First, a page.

Interrogation

Judge Pohl Rules on Classification Motions in 9/11 Case

By Raffaela Wakeman
Thursday, December 19, 2013, 9:57 AM

Earlier this week, Military Judge James Pohl, the presiding judge at the military commission case United States v. Mohammed et al, issued three orders that relate to secrecy in the military commissions. In essence, the protective order which defense counsel are required to sign prior to being given access to classified discovery obligates counsel to treat "personal thoughts and accounts of treatment between capture and detention" as classified information.

The accused have challenged this rule throughout the litigation from a variety of angles.

From defense counsel J. Connell, who represents the accused Ammar al Baluchi:

MILITARY COMMISSION RETREATS ON CLASSIFICATION OF TORTURE MEMORIES

GUANTANAMO BAY, CUBA [On December 16], the military commission in the 9/11 case issued several orders (AE200II, AE013CCC, and AE013DDD) which lift the provision classifying the “observations and experiences” of defendants formerly held by the CIA.  Defense attorneys are still required to treat CIA information as classified, but the military commission acknowledged that it had limited authority to control defendants’ thoughts and memories.

“This ruling is an important step forward in accountability for torture,” said James Connell, attorney for Ammar al Baluchi.  “The real question is whether the prison will allow the prisoners to communicate with foreign government officials, medical care providers, human rights authorities, and media.”

This ruling is the latest vindication of a series of defense challenges to the United States’ authority to classify the thoughts, memories, and statements of the former CIA prisoners.  In September 2012, the government abandoned its long-held policy of “presumptive classification,” in which every statement of former CIA prisoners was considered classified, but substituted a provision defining all prisoner observations and experiences on CIA detention as classified.  Defense attorneys challenged that provision as violating the Convention Against Torture.  Today’s ruling, which the prosecution strenuously opposed, lifts that restriction.

“People who have been abused by officials have a right to tell human rights organizations, medical care providers, and others about their torture,” said Lt Col Sterling Thomas, United States Air Force, military attorney for Mr. al Baluchi.  “If governments are allowed to keep allegations of torture secret, the protection against torture is worthless.”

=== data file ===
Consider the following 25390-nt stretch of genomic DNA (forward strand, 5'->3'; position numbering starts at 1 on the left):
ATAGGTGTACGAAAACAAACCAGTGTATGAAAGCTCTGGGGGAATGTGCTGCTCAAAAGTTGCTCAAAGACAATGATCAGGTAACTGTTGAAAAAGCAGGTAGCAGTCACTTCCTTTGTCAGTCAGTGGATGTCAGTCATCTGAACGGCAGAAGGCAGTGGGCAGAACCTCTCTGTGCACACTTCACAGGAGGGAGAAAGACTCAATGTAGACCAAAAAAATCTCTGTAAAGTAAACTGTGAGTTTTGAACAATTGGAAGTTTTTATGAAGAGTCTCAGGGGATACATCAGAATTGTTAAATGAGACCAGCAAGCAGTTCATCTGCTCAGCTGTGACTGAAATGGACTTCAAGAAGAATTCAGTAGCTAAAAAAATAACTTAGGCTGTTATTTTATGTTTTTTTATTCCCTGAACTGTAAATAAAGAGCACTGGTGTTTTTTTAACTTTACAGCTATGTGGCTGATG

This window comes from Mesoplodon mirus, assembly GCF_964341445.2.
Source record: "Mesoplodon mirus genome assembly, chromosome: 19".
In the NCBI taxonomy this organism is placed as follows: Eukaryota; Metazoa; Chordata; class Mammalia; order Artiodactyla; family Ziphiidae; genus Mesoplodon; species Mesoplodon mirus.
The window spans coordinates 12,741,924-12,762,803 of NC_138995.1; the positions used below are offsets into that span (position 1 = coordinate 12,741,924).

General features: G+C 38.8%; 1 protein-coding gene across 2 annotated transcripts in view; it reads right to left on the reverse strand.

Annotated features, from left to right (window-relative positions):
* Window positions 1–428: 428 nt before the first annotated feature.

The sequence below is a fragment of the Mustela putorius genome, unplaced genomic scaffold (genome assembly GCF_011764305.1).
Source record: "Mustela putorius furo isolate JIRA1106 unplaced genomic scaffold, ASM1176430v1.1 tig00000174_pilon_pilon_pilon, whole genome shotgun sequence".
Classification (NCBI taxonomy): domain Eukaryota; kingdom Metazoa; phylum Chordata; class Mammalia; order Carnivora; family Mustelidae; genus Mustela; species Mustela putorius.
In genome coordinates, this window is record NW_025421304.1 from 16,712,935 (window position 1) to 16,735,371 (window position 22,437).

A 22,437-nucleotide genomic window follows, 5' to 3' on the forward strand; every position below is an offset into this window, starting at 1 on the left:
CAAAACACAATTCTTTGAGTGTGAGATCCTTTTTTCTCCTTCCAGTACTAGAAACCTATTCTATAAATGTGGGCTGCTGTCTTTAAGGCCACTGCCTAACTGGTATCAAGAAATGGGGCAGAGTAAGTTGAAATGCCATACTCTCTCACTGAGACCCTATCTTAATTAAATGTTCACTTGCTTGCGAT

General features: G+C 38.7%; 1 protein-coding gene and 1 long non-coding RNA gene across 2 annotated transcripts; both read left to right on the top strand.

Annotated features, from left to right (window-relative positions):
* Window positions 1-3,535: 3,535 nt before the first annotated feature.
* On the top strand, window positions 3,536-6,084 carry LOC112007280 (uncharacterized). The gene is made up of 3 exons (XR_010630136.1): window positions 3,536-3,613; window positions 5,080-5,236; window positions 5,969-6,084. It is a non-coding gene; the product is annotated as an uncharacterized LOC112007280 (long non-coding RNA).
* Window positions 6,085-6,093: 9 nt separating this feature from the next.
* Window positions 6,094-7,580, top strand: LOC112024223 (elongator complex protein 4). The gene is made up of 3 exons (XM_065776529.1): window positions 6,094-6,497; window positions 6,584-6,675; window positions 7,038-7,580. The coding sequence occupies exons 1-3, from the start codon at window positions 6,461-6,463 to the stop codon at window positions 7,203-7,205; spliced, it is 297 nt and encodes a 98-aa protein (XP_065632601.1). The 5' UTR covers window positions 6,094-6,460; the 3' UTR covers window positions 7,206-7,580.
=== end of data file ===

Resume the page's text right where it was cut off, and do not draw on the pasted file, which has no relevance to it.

One of the three orders referenced in the press release thus far has been made available to the public, "AE200II," which dealt with a defense motion that the protective order violates the Convention Against Torture (CAT), to which the U.S. is a party, and requests that charges be dismissed or alternatively, that the death penalty be taken off the table.

Judge Pohl concludes that as an Article I court with limited statutory jurisdiction, the military commission lacks the authority to grant relief based only on the authority of the CAT. He looks to statutory authority, as the CAT does not confer any rights to the accused, nor do the U.S. statutory provisions that define torture create individual causes of action that they could invoke. While he acknowledges that torture is also prohibited as a jus cogens norm of international law, those are not a part of U.S. domestic law, he rules.

On the classification of the accused thoughts and statements, Judge Pohl says that the classification determination is the executive branch's prerogative, and that the military commission lacks the authority to declassify such information.

Judge Pohl asserts that the protective order's provisions don't prevent defense counsel from fulfilling their ethical obligations in representing their clients, and concludes that their duties to protect the classified statements of the accused to which they are exposed run parallel with their duties to protect all other classified information to which they have access.

Thus, he declines to dismiss the charges or remove the death penalty as a possible punishment.

We will share the other orders when they are made available.